A growing body of evidence points to the health benefits from interactions with nature. Dr. William Bird, a British doctor, ran a diabetic clinic in the 1990s in Oxfordshire where he initiated a very successful program of health walks in natural areas. But the sad fact is that natural areas are declining in many urban areas. In Sheffield, England, the “roaming” range for children has declined over 5 generations from six miles when the great-grandparents were children to about 300 yards today for children. The health costs of destroying natural areas globally is simply a pollution externality for developers and extractors and is shoved off on the public.

Pharmaceuticals & the Loss of Tropical Rainforests

Experts estimate that between a quarter and a half of the $640 billion global pharmaceutical market is based on natural genetic diversity. Tropical rainforests contain a significant portion of the genetic diversity on earth, but despite the grave concerns about deforestation, an area the size of Germany or Montana was lost between 2000 and 2013.

To establish a true cost economy, we must get the ecological price right on products and services. The examples presented in Juniper’s book illustrate the extraordinarily large benefits provided by nature but neglected in today’s economic accounting. These compelling illustrations can be of great benefit in pushing toward a paradigm shift in current mainstream economic thinking. They are straightforward matter-of-fact descriptions of externalities that are undermining the life-support ecosystems of the Earth.

The Securities and Exchange Commission (SEC) should be requiring companies to disclose their pollution externalities annually so as to alert investors and the public to the true cost of their products. However, not only will a steady state economy depend on accounting for these costs and putting an end to cheater economics, but will also depend on changing our macroeconomic policy goal of continuous growth. Only then can we begin to stop the destruction of our planet and ensure our health and the environment are protected for generations to come.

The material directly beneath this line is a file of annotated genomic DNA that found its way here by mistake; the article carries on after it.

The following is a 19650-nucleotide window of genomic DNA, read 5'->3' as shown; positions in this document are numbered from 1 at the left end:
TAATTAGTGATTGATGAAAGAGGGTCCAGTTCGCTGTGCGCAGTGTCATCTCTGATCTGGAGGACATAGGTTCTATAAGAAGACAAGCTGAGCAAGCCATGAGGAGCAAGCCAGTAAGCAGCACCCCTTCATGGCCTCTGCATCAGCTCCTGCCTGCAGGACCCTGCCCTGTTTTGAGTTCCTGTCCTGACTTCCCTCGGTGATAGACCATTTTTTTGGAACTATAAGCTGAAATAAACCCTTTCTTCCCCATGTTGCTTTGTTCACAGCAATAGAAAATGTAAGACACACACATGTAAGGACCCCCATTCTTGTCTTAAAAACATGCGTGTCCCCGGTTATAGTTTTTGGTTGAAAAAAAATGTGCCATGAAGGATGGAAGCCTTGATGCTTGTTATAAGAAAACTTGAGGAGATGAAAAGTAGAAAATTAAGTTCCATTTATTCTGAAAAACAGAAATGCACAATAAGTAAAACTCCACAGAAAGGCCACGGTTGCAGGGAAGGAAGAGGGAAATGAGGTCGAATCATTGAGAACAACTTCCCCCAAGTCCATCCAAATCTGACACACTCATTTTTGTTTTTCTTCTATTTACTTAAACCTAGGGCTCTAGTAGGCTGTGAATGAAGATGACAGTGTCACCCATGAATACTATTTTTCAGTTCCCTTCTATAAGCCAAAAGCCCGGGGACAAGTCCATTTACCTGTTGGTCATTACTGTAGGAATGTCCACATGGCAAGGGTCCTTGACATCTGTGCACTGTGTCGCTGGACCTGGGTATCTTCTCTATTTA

Three Glimmers of Hope for an Economic Transformation

by Brent Blackwelder

BlackwelderEcological economists, top scientists, and even a few financiers have put forth powerful arguments for moving to a steady state economy. Sometimes described as a true-cost economy, a sustainable economy, or a spaceship economy, the steady state offers a positive alternative to the delusion of endless growth.

Viewed from an environmental perspective, the need to transform the U.S. and global economic systems is becoming more urgent by the day — if you scan the headlines about global warming, biodiversity loss, and natural resource depletion, you’ll quickly get the picture. It turns out that the most important environmental policies of any nation are its economic policies. For example, there is no chance of stabilizing the ongoing climate chaos if the major economies of the world continue to reward fossil fuel usage and fail to include pollution externalities in their prices. In a true-cost economy, however, clean energy would be the cheapest, and fossil fuels would be too expensive to use.

Given the severity of the problems we face and the strong potential for steady state policies to solve them, the question is, “Why are nations failing to embrace this positive alternative?” There are many obstacles standing in the way of a sustainable economy. The skeptic would assert, “You are asking the most powerful nations in the world to change the cherished economic system they have been functioning under and embrace an economic system which no modern nation has ever used. It is a wild fantasy.”

There’s some merit to the skeptic’s argument — the suggested economic changes seem like a paradigm shift akin to those seen over the centuries in physics and astronomy. But given the unpredictability of paradigm shifts, we can encourage incremental steps toward an economic transformation.